The following is transcribed from a conversation between the performer (EC) and I (ZM).
ZM: Do you do anything, like special, around Christmas? Other than like the goulash?
EC: Not really. We have a lot of like very family specific traditions, um, because my grandparents owned like a huge ranch in Napa and had like a winery and everything. And so like, that has been like in the family for generations and so like a lot of our holiday tradition’s centered around like going up to the house and like being rednecks in general.
ZM: What do you do?
EC: Um like, on Easter, we would like blow things up. So like, for Easter I might get some aerosol paint cans and then some like C4 explosive and put them together and then shoot it with a high powered rifle just to see how big of a fireball I can make.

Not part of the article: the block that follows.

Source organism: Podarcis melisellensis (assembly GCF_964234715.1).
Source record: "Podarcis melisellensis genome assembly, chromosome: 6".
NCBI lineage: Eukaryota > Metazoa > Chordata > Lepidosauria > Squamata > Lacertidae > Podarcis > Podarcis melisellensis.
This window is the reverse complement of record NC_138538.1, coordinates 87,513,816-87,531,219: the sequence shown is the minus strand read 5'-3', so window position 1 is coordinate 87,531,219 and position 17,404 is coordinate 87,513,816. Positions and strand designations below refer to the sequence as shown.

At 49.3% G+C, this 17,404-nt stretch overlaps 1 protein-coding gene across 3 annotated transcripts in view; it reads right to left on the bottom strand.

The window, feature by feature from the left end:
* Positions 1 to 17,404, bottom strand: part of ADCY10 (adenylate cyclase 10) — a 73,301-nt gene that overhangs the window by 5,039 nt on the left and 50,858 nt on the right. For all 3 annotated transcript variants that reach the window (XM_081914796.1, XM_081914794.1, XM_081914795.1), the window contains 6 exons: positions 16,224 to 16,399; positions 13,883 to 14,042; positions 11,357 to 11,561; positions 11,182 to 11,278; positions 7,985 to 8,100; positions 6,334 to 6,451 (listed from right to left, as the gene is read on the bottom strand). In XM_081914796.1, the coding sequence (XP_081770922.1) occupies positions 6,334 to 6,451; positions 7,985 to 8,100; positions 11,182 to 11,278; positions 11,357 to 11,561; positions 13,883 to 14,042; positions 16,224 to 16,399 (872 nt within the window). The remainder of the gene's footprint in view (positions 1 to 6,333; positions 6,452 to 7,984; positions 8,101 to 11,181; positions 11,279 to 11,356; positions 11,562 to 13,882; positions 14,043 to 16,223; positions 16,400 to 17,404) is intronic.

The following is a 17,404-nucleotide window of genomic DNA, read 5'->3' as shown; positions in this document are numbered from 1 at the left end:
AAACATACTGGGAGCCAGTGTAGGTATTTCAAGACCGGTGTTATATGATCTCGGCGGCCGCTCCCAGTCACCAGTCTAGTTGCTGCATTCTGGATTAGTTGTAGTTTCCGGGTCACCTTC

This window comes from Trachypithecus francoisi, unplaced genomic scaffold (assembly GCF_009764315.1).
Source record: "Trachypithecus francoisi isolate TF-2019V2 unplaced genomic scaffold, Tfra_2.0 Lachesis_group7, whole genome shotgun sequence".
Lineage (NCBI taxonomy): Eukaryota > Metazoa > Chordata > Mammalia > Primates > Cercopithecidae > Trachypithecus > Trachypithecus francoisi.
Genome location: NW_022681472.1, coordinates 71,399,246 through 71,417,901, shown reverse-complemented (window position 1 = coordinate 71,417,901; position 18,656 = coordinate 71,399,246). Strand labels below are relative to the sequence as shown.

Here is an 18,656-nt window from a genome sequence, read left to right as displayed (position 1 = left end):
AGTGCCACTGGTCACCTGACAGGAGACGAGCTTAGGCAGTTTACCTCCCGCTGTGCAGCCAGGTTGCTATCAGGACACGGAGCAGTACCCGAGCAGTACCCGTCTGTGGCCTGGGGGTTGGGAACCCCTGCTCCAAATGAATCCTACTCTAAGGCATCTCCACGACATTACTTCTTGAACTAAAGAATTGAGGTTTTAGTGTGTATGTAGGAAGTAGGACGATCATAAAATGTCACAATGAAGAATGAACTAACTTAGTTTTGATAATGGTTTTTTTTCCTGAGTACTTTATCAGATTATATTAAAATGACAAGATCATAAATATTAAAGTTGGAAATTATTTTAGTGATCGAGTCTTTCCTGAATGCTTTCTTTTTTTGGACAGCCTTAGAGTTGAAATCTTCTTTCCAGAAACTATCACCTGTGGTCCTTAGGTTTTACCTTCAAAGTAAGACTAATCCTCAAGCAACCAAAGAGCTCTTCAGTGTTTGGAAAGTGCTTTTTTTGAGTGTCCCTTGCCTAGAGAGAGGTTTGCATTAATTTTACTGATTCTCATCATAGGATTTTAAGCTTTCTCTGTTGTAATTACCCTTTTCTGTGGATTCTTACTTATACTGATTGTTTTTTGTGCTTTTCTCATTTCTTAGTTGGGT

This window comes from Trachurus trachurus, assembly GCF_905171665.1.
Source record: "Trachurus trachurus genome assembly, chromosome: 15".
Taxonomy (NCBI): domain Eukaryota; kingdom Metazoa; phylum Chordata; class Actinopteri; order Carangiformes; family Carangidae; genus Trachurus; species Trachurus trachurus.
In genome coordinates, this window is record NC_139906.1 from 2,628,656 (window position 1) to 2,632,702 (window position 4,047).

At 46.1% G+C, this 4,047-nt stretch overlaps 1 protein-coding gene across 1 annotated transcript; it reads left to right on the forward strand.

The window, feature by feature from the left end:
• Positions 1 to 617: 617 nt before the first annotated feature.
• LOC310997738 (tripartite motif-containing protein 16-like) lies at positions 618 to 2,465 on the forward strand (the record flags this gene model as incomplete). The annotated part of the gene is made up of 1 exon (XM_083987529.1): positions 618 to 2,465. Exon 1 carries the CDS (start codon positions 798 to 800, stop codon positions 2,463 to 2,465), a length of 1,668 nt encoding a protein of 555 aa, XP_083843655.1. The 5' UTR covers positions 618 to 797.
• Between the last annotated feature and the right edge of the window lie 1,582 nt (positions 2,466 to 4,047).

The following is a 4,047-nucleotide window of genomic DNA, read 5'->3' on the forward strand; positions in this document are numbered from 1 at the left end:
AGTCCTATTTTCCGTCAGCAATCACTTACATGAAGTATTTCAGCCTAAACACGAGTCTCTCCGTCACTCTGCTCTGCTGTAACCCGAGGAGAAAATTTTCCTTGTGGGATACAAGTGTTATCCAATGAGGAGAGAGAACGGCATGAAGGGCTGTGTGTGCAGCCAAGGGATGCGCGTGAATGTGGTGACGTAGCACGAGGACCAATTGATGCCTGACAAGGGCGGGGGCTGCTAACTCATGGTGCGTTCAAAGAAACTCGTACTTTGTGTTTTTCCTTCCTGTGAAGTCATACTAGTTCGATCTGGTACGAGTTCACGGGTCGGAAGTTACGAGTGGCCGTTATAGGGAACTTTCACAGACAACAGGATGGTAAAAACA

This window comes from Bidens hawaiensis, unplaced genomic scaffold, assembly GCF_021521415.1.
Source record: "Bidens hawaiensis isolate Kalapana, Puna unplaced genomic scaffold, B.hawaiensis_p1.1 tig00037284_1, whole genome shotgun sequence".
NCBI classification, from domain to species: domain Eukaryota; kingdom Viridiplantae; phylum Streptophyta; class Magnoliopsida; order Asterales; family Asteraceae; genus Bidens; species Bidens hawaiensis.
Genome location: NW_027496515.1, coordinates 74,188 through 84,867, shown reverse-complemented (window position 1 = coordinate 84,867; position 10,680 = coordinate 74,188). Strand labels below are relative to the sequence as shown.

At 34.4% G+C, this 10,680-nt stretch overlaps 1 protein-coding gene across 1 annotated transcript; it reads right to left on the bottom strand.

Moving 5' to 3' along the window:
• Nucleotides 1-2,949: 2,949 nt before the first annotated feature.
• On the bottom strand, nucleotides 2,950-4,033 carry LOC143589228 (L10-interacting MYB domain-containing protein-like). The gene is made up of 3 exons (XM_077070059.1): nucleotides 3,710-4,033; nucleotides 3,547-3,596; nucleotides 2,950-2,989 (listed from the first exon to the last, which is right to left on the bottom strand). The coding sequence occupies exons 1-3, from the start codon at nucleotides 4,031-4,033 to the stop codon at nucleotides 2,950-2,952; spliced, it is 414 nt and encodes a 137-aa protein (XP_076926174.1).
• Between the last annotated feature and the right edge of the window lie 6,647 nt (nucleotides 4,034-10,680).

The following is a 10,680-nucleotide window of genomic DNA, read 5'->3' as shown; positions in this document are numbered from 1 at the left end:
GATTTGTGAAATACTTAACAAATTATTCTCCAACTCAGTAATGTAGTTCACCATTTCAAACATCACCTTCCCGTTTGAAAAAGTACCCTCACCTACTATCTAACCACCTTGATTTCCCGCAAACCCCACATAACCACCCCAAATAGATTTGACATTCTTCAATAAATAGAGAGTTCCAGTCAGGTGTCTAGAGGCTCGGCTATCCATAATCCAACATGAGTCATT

ZM: (laughs) And that’s just… because they live on a ranch?
EC: That’s just our family. Yeah.
ZM: Do you go every year and like blow stuff up? Is that like a…
EC: Yeah. It actually burned down, so like not in the last year with this recent fires, but yeah um before that we would go for like every holiday, like Fourth of July, Easter, Christmas, Thanksgiving, other random stuff.
ZM: And do you blow stuff up every holiday?
EC: Basically. Every holiday involves shooting guns in our family.
Context: This is from a conversation I started with EC originally about her German traditions.
Background: EC is a sophomore studying at the University of Southern California. She is of German descent.
Analysis: I thought it was ironic that EC and her family always try to create the biggest fireballs that they can on the ranch and it ended up burning down, but the two events were completely unrelated. The actual act seemed unrelated to the variety of holidays it is performed on. The explosions seem more like something they do when they’re together and they just happen to be together on those holidays.